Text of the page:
Don’t shop when you’re hungry. Don’t shop without a list. Don’t forget your coupons. And don’t shop with some newfangled shopping cart with strange handles on it.

The first three are standard pieces of advice if you want to save money when grocery shopping. Now a new study says the last piece of advice is one you should heed as well, if you don’t want to overspend at the grocery store.

Hold out your arms and imagine pushing a standard grocery shopping cart with a horizontal bar across the front. Now look at the photo of a prototype shopping cart above, and hold out your arms as you would to push that. Do your arms and wrists feel somewhat more relaxed? Well, beware, because you could end up buying too much and spending too much as a result.

Getting a Handle on Sales: Shopping Carts Affect Purchasing by Activating Arm Muscles” is a study published in the latest edition of the Journal of Marketing, led by researchers at the UK’s Bayes Business School. While marketers tend to focus on how in-store promotions, store design and atmosphere can stimulate spending, the study noted that “another tool that may influence shopping, but which has received little attention by marketing researchers, is the shopping cart.”

It all has to do with the muscles you use when pushing each type of cart, and what kind of physiological and psychological affect it has on you. You use your triceps when pushing a standard shopping cart, in an arms-extended stance that “is often used to remove or expel objects away from the body,” the researchers write. The parallel-rings design, in contrast, requires the use of your biceps, in a stance that “is often used to bring objects (or foods) toward the body and to secure or ingest them.”

Therefore, pushing a standard shopping cart “facilitates an avoidance-oriented motivation” that can inhibit you from buying, while pushing the newly-designed cart “increases the desire for instant gratification” and “is known to improve attitudes toward objects,” which can cause you to buy more.

The researchers tested out their hypothesis by putting their shopping cart design to the test. They found that their prototype carts “significantly and substantially increased sales across a broad range of categories.” Shoppers using the new cart spent about 30% more than those who used a regular shopping cart, and bought a greater variety of products.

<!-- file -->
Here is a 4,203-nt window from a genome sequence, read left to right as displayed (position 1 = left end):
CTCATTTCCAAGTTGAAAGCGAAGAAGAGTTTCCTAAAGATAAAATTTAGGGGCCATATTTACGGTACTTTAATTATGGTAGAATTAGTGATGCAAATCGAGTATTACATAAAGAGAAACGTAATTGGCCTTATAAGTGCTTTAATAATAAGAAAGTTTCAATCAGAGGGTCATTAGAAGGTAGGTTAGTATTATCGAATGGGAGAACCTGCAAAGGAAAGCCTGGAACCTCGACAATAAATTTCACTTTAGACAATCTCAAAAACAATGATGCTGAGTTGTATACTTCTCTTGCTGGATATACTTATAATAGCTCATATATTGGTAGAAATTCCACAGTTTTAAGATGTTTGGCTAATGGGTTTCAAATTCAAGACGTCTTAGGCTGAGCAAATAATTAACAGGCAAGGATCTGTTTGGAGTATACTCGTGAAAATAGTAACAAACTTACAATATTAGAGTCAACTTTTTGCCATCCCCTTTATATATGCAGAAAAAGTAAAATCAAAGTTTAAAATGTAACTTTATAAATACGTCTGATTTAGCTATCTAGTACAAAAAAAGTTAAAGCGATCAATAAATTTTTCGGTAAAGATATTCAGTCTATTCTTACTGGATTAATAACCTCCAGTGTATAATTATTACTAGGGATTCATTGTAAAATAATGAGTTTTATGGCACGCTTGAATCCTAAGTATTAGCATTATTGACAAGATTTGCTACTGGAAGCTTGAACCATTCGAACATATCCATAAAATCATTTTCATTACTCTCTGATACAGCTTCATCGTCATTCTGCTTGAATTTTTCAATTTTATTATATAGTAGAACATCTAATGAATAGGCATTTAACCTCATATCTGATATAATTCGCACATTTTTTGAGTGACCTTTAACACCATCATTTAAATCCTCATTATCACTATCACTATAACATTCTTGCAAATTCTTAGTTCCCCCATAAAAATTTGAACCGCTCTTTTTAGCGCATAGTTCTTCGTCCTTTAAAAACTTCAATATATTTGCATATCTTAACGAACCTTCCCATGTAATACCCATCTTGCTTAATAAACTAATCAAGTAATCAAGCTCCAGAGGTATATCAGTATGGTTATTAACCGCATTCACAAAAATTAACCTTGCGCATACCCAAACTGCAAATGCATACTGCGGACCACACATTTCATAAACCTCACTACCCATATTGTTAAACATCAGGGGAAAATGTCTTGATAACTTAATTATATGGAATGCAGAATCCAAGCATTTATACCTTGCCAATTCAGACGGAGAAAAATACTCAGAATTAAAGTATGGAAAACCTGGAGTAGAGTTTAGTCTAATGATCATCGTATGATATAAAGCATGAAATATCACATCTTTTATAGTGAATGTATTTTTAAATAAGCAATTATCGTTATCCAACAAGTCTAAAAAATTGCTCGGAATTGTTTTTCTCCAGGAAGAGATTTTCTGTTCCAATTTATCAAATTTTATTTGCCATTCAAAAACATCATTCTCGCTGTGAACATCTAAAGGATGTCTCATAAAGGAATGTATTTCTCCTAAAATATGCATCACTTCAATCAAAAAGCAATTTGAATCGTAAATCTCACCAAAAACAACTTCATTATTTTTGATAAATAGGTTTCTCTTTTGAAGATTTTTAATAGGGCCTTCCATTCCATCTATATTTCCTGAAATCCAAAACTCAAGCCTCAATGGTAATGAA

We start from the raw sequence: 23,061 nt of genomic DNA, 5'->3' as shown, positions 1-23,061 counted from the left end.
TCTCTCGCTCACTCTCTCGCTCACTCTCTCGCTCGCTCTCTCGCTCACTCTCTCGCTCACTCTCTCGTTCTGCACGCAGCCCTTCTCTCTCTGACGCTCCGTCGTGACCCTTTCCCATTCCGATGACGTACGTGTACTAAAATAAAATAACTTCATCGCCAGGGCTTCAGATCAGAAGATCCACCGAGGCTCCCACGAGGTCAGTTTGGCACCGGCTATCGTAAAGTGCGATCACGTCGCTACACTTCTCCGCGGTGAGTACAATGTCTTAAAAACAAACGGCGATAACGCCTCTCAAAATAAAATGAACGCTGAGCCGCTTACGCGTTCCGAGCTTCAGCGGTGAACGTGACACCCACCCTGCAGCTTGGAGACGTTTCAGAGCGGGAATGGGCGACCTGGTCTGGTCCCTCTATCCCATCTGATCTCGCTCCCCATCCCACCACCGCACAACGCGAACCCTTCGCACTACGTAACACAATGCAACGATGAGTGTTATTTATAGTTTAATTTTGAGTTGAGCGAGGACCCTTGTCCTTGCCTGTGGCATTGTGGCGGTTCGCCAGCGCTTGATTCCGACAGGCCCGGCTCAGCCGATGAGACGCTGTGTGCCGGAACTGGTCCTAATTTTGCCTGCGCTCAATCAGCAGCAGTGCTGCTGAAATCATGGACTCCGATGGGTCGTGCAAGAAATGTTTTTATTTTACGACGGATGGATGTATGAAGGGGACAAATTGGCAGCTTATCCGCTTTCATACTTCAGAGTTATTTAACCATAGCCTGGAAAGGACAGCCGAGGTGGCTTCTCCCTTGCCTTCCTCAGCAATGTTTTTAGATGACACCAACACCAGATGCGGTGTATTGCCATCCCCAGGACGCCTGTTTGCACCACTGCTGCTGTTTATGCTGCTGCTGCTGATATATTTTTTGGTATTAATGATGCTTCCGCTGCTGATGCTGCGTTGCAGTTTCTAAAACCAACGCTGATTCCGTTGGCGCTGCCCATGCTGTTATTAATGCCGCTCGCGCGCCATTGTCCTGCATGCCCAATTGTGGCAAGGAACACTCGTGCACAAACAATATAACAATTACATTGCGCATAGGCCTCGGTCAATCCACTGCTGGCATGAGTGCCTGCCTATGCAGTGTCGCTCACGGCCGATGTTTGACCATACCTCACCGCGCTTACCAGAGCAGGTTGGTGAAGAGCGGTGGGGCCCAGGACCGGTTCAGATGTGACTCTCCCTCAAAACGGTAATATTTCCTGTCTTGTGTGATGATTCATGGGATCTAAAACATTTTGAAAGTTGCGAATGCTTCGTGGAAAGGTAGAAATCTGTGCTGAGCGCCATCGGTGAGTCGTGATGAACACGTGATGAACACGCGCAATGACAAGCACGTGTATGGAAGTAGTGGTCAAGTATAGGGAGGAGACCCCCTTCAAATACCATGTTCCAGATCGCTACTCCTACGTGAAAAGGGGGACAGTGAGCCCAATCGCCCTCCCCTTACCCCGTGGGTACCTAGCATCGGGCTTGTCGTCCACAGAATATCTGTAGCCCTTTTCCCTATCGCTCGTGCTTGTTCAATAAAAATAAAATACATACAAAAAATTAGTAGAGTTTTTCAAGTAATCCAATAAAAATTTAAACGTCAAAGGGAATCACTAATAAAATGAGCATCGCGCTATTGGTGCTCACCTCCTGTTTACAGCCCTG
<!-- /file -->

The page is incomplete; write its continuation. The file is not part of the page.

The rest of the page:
Curiously, those increased purchases tended not to include multiples of the same product. Based upon their research, the authors predicted that their cart would stimulate “variety seeking” behavior, as opposed to stockpiling, so they were unsurprised by the fact that shoppers filled their parallel-ring cart with more individual items and fewer of the same type of items, than they would have by using a regular shopping cart.


“Our results suggest that the shopping carts currently available in nearly every large retail outlet are suboptimal for stimulating sales,” the researchers concluded. They also described meeting with a major supermarket retailer and several cart manufacturers, all of whom “expressed surprise that handle design could stimulate sales.”

Surprise – and, perhaps, interest in introducing these carts to a store near you, in order to get you to spend more? Perhaps.

If so, and you see carts like this in your stores as a result, the researchers say to look on the bright side.

“If shoppers want to minimize their shopping trips,” study coauthor Zachary Estes said in a statement, “they can flex their biceps to pull things into their cart.” In other words, if the new carts cause you to buy more during your shopping trip, you may not need to visit the store quite so often. The carts could also help put you in the right state of mind if you’re just browsing or shopping for fun.

But who goes to the grocery store just to browse for fun? If you’re watching your grocery budget and trying to make smart spending decisions, the researchers say you might want to stick to the tried-and-true. “Standard shopping carts may act as a welcome and unexpected restraint to keep unnecessary purchases out of the cart,” Estes said.

No matter what shopping cart design you find yourself using, to avoid being tempted by unnecessary purchases, “shoppers with a budget should try to maintain an extension posture while shopping,” the study advises.

The typical grocery shopper doesn’t put much thought into how everything from store layout, to lighting, music and scents can affect your mood and how much you buy. But in the case of how your shopping cart can affect your purchasing behavior, it pays to be an informed shopper. “Consumers could benefit from recognizing and regulating the potential impact that shopping devices can have on their consumption,” the report concludes. “We hope that our research and other studies like it can educate consumers about their vulnerabilities in the marketplace.”

Shopping carts have looked pretty much the same since the design was refined and perfected some 80 years ago. If marketers use this research to justify rolling out a new type of shopping cart in order to entice you to buy more – you can’t say now that you haven’t been warned.

Image source: Bayes Business School

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